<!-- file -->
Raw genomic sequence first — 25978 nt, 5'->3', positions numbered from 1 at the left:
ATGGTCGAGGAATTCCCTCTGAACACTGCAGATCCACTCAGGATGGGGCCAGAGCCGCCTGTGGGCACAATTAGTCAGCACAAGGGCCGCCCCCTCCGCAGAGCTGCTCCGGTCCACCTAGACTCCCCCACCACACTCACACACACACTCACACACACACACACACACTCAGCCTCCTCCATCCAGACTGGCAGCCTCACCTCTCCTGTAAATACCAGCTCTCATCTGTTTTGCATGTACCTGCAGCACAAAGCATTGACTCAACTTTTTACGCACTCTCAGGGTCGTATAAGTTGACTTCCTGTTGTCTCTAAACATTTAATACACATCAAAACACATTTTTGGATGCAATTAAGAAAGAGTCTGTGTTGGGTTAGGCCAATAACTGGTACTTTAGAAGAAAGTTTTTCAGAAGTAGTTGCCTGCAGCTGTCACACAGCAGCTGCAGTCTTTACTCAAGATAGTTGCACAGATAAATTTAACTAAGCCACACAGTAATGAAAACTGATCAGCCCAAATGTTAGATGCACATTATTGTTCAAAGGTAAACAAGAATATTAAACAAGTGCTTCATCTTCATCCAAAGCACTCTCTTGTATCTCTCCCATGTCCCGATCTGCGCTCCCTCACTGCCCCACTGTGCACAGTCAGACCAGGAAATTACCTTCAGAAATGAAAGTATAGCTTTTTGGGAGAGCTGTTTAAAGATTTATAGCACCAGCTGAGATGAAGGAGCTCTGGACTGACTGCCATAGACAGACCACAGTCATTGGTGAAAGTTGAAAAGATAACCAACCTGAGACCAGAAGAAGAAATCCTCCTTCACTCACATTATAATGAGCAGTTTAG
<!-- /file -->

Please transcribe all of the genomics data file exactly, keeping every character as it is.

Raw genomic sequence first — 25978 nt, 5'->3', positions numbered from 1 at the left:
ATGGTCGAGGAATTCCCTCTGAACACTGCAGATCCACTCAGGATGGGGCCAGAGCCGCCTGTGGGCACAATTAGTCAGCACAAGGGCCGCCCCCTCCGCAGAGCTGCTCCGGTCCACCTAGACTCCCCCACCACACTCACACACACACTCACACACACACACACACACTCAGCCTCCTCCATCCAGACTGGCAGCCTCACCTCTCCTGTAAATACCAGCTCTCATCTGTTTTGCATGTACCTGCAGCACAAAGCATTGACTCAACTTTTTACGCACTCTCAGGGTCGTATAAGTTGACTTCCTGTTGTCTCTAAACATTTAATACACATCAAAACACATTTTTGGATGCAATTAAGAAAGAGTCTGTGTTGGGTTAGGCCAATAACTGGTACTTTAGAAGAAAGTTTTTCAGAAGTAGTTGCCTGCAGCTGTCACACAGCAGCTGCAGTCTTTACTCAAGATAGTTGCACAGATAAATTTAACTAAGCCACACAGTAATGAAAACTGATCAGCCCAAATGTTAGATGCACATTATTGTTCAAAGGTAAACAAGAATATTAAACAAGTGCTTCATCTTCATCCAAAGCACTCTCTTGTATCTCTCCCATGTCCCGATCTGCGCTCCCTCACTGCCCCACTGTGCACAGTCAGACCAGGAAATTACCTTCAGAAATGAAAGTATAGCTTTTTGGGAGAGCTGTTTAAAGATTTATAGCACCAGCTGAGATGAAGGAGCTCTGGACTGACTGCCATAGACAGACCACAGTCATTGGTGAAAGTTGAAAAGATAACCAACCTGAGACCAGAAGAAGAAATCCTCCTTCACTCACATTATAATGAGCAGTTTAG